Ellison, Ralph. “Brave Words for a Startling Occasion.” 1953. The Collected Essays of Ralph Ellison, edited with an introduction by John F. Callahan, 151–54. New York: The Modern Library, 2003.
—. “The Shadow and the Act.” 1949. The Collected Essays of Ralph Ellison, edited with an introduction by John F. Callahan, 302–309. New York: The Modern Library, 2003.
Freud, Sigmund. “Mourning and Melancholia.” Collected Papers, Vol. IV, trans. Joan Riviere. London: The Hogarth Press, 1953.
Gates, Henry Louis, Jr. Stony the Road: Reconstruction, White Supremacy, and the Rise of Jim Crow. New York: Penguin, 2019.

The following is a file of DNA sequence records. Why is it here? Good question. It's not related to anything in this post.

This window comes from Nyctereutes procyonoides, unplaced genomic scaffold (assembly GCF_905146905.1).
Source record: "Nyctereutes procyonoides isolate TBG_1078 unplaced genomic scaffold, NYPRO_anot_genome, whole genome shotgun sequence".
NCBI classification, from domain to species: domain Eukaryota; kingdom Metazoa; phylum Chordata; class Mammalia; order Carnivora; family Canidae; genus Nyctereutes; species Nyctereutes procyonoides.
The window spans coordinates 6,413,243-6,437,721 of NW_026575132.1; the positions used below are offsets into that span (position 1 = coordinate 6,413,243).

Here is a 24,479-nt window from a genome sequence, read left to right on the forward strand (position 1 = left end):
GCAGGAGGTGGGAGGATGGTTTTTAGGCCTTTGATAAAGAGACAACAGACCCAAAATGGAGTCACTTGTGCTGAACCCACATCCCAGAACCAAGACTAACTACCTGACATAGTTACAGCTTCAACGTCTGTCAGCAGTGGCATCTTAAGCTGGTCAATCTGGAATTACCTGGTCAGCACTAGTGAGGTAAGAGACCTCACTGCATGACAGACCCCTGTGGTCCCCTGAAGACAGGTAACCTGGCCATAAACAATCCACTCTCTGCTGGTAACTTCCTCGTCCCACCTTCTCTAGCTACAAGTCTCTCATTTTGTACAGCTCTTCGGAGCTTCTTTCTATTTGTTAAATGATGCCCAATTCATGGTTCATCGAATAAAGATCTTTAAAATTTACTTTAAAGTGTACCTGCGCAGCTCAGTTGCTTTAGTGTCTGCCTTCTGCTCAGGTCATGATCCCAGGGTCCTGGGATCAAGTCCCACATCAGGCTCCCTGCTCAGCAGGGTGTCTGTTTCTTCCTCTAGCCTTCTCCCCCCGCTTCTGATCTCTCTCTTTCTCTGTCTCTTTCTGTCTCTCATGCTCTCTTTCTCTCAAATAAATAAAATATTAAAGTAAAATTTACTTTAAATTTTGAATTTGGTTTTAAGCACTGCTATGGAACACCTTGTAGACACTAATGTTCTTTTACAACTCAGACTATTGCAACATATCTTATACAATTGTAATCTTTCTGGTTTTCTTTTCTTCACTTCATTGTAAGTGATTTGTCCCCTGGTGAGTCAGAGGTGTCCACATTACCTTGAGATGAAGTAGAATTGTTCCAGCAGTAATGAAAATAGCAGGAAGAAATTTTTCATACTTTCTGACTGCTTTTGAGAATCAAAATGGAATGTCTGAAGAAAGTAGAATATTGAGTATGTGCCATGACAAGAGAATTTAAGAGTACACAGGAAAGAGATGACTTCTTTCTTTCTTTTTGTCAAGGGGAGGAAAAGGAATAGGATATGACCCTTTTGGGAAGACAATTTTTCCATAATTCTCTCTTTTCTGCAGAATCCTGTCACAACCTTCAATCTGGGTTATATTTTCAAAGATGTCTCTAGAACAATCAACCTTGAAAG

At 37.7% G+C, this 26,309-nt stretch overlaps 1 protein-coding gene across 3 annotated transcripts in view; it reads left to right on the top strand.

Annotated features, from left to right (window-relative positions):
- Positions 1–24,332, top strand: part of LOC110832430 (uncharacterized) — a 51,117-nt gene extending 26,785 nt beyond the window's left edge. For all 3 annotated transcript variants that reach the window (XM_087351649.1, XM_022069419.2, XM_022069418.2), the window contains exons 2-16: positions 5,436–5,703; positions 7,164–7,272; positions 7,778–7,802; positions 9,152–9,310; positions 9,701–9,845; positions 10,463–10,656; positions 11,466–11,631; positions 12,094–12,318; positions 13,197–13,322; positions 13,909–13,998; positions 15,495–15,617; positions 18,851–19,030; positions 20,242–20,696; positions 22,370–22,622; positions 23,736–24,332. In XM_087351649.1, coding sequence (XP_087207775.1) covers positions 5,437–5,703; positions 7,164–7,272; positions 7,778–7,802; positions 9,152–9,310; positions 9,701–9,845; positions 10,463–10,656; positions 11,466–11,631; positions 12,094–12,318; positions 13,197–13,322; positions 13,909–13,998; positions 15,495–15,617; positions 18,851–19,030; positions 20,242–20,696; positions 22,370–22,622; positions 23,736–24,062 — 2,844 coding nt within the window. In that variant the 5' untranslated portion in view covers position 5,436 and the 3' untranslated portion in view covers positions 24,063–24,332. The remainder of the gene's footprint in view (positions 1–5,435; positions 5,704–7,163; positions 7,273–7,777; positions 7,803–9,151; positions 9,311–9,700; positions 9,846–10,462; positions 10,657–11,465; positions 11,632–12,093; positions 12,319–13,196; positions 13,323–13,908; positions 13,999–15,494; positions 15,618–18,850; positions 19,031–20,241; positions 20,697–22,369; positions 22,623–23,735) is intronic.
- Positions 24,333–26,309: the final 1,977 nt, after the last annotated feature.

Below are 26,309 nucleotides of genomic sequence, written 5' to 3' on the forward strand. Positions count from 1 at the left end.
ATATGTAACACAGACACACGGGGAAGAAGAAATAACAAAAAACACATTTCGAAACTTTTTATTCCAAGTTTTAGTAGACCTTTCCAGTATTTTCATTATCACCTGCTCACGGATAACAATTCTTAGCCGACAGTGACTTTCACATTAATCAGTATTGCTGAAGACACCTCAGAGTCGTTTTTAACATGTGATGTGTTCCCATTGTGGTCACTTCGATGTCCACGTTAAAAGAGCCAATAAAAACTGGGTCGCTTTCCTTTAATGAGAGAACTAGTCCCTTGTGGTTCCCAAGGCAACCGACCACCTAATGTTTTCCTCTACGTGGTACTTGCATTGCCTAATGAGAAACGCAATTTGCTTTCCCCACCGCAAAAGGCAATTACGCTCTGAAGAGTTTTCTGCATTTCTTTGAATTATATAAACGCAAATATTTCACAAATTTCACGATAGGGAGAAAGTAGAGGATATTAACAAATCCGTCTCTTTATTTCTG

Glaude, Eddie S., Jr. Begin Again: James Baldwin’s America and Its Urgent Lessons for Our Own. New York: Crown, 2020.
Laing, R. D. The Politics of Experience. New York: Pantheon, 1967.
Menakem, Resmaa. My Grandmother’s Hands: Racialized Trauma and the Pathway to Mending Our Hearts and Bodies. Las Vegas: Central Recovery Press, 2017.
Omi, Michael and Howard Winant. Racial Formation in the United States. Third edition. New York: Routledge, 2015.
Peck, M. Scott. “Healing Human Evil.” In Meeting the Shadow: The Hidden Power of the Dark Side of Human Nature, edited by Connie Zweig and Jeremiah Abrams, 176–180. New York: Tarcher / Penguin, 1991.
Tisby, Jemar. The Color of Compromise: The Truth about the American Church’s Complicity in Racism. Grand Rapids, MI: Zondervan, 2019.